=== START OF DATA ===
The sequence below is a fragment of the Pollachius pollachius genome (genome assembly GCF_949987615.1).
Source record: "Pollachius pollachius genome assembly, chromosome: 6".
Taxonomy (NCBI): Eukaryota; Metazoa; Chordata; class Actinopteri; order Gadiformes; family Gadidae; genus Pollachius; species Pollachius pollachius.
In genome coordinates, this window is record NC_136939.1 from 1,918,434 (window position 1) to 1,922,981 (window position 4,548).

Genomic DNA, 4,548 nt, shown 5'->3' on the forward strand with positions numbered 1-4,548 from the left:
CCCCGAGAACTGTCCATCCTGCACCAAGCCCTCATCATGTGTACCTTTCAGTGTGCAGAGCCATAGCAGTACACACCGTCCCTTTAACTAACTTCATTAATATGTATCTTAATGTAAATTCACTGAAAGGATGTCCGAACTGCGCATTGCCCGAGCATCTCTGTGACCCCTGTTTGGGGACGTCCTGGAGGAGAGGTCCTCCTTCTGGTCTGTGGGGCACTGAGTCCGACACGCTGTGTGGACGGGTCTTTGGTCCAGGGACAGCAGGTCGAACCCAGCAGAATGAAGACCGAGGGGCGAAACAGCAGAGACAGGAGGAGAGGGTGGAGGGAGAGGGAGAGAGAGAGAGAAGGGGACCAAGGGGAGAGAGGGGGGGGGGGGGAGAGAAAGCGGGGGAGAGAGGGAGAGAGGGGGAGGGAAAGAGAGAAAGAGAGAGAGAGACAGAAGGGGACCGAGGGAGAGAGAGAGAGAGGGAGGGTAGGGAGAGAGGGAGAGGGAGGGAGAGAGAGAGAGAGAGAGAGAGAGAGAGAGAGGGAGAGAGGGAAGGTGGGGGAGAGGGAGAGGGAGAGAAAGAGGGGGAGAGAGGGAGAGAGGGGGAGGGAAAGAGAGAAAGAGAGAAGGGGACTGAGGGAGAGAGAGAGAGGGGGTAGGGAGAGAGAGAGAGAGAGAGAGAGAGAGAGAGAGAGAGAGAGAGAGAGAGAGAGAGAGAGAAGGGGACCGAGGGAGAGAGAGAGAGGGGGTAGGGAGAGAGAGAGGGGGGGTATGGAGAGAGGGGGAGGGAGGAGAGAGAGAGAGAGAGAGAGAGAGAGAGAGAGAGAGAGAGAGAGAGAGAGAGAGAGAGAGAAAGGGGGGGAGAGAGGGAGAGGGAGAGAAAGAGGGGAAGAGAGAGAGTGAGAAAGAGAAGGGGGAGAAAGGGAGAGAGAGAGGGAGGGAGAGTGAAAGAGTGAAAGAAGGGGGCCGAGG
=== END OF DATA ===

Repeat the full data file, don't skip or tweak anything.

The sequence below is a fragment of the Pollachius pollachius genome (genome assembly GCF_949987615.1).
Source record: "Pollachius pollachius genome assembly, chromosome: 6".
Taxonomy (NCBI): Eukaryota; Metazoa; Chordata; class Actinopteri; order Gadiformes; family Gadidae; genus Pollachius; species Pollachius pollachius.
In genome coordinates, this window is record NC_136939.1 from 1,918,434 (window position 1) to 1,922,981 (window position 4,548).

Genomic DNA, 4,548 nt, shown 5'->3' on the forward strand with positions numbered 1-4,548 from the left:
CCCCGAGAACTGTCCATCCTGCACCAAGCCCTCATCATGTGTACCTTTCAGTGTGCAGAGCCATAGCAGTACACACCGTCCCTTTAACTAACTTCATTAATATGTATCTTAATGTAAATTCACTGAAAGGATGTCCGAACTGCGCATTGCCCGAGCATCTCTGTGACCCCTGTTTGGGGACGTCCTGGAGGAGAGGTCCTCCTTCTGGTCTGTGGGGCACTGAGTCCGACACGCTGTGTGGACGGGTCTTTGGTCCAGGGACAGCAGGTCGAACCCAGCAGAATGAAGACCGAGGGGCGAAACAGCAGAGACAGGAGGAGAGGGTGGAGGGAGAGGGAGAGAGAGAGAGAAGGGGACCAAGGGGAGAGAGGGGGGGGGGGGGAGAGAAAGCGGGGGAGAGAGGGAGAGAGGGGGAGGGAAAGAGAGAAAGAGAGAGAGAGACAGAAGGGGACCGAGGGAGAGAGAGAGAGAGGGAGGGTAGGGAGAGAGGGAGAGGGAGGGAGAGAGAGAGAGAGAGAGAGAGAGAGAGAGAGGGAGAGAGGGAAGGTGGGGGAGAGGGAGAGGGAGAGAAAGAGGGGGAGAGAGGGAGAGAGGGGGAGGGAAAGAGAGAAAGAGAGAAGGGGACTGAGGGAGAGAGAGAGAGGGGGTAGGGAGAGAGAGAGAGAGAGAGAGAGAGAGAGAGAGAGAGAGAGAGAGAGAGAGAGAGAGAGAAGGGGACCGAGGGAGAGAGAGAGAGGGGGTAGGGAGAGAGAGAGGGGGGGTATGGAGAGAGGGGGAGGGAGGAGAGAGAGAGAGAGAGAGAGAGAGAGAGAGAGAGAGAGAGAGAGAGAGAGAGAGAGAGAGAAAGGGGGGGAGAGAGGGAGAGGGAGAGAAAGAGGGGAAGAGAGAGAGTGAGAAAGAGAAGGGGGAGAAAGGGAGAGAGAGAGGGAGGGAGAGTGAAAGAGTGAAAGAAGGGGGCCGAGG